Two women with long hair.
Janet Ko, left, and Trish Barbato co-founded the Menopause Foundation of Canada, a non-profit advocacy group that launched last year. To help women access care, its website includes contact information for health-care providers certified by the North American Menopause Society. (Brenda Witmer/CBC)

So to help women navigate their care, Barbato says, the foundation's website includes contact information for health-care practitioners certified by the North American Menopause Society.

"Women need to optimize every aspect of their life," Barbato said. "We need them as caregivers. We need them to lead their families. We need them to be leaders at work. We need them to be functioning in society.

"They can't do that if they don't sleep every single night."

'This is an important part of health'

Dr. Wendy Wolfman, who is part of the foundation's medical advisory group, says access to care is critical, especially because the likelihood of such conditions as osteoporosis, heart disease and other gynecological complications increase as women enter menopause.

"I've spent the last 22 years of my life trying to fight that attitude [of sucking it up], and it's been such an uphill battle," she said.

Wolfman was one of the first in the country to create a menopause clinic, which opened at Mount Sinai Hospital in Toronto more than two decades ago and is one of only a handful in Canada.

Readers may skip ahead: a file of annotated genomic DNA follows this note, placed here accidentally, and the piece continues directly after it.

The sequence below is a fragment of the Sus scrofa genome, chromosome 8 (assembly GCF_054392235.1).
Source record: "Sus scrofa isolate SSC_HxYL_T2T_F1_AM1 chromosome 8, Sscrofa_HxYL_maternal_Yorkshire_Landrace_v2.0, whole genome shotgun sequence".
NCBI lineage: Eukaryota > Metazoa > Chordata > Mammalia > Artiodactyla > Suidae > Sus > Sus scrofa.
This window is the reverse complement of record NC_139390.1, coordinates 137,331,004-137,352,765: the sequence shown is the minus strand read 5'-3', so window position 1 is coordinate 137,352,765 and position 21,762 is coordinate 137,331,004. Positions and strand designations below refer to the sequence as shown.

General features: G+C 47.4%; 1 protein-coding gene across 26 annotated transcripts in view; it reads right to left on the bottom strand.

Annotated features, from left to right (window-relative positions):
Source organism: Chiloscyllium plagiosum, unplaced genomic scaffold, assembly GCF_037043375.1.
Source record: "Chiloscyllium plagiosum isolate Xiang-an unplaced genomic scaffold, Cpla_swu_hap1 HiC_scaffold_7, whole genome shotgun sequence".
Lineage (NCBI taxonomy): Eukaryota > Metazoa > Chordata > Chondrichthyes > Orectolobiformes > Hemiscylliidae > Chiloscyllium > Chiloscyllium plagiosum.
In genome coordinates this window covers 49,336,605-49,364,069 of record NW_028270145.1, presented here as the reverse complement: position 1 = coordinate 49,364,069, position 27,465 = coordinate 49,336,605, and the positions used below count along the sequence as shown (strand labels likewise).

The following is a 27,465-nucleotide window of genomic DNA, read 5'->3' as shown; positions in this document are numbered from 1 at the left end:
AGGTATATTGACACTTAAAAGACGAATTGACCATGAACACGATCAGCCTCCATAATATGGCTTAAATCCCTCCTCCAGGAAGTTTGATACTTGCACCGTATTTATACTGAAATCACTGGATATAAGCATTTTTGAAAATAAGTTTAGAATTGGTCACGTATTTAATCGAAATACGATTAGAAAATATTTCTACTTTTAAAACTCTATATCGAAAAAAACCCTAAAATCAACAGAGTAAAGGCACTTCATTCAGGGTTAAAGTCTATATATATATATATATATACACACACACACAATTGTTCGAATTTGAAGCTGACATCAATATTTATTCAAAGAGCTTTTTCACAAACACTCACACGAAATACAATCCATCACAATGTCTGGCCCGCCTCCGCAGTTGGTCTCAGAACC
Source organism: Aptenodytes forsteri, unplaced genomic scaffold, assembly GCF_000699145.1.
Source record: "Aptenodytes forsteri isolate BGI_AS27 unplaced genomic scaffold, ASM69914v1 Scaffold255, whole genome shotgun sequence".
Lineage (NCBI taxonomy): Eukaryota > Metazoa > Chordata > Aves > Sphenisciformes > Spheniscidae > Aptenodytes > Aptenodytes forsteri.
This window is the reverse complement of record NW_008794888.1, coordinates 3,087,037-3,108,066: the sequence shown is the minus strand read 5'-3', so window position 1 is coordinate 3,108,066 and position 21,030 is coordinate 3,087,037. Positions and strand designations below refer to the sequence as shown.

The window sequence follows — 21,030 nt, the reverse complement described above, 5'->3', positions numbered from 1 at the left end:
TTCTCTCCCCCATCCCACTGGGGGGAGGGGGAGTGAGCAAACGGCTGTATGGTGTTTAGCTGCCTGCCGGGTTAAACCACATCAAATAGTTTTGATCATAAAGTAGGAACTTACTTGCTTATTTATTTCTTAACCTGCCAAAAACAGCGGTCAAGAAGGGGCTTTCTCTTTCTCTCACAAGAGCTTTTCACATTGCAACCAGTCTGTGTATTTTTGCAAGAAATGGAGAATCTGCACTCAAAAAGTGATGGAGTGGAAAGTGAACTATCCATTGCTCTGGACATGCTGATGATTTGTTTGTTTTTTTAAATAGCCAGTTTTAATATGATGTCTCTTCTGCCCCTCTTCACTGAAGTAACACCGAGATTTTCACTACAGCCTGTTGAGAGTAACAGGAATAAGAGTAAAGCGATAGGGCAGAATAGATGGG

A woman with short brown hair is wearing a a tweed jacket and a purple blouse.
Dr. Wendy Wolfman, who is part of the advisory group for the Menopause Foundation of Canada, was one of the first in the country to create a menopause clinic, which opened at Mount Sinai Hospital in Toronto more than two decades ago. (Brenda Witmer/CBC)

There's a two-year waiting list to see Wolfman, and while Sinai Health Foundation launched a $50-million fundraising campaign in October to expand programs in mature women's health, Wolfman says medical schools need to pay more attention to menopause.

"I can't possibly see everybody, but I'm trying to educate as many people as I can — and we're training as many fellows as we can," Wolfman said. "We need to change our curriculum, we need to modernize it. We need to recognize that this is an important part of health.

"Not every woman gets pregnant," she said, "but every woman who lives long enough will become menopausal."

Wolfman says the lack of knowledge around menopause in both the medical field and the patient population affects access to treatment that could dramatically improve a woman's quality of life.

The most effective treatment for symptoms is hormone therapy, but family doctors can be hesitant to prescribe it and women are even warned against it, despite updated guidelines that Wolfman says showcase it as being a safe and effective option for many women.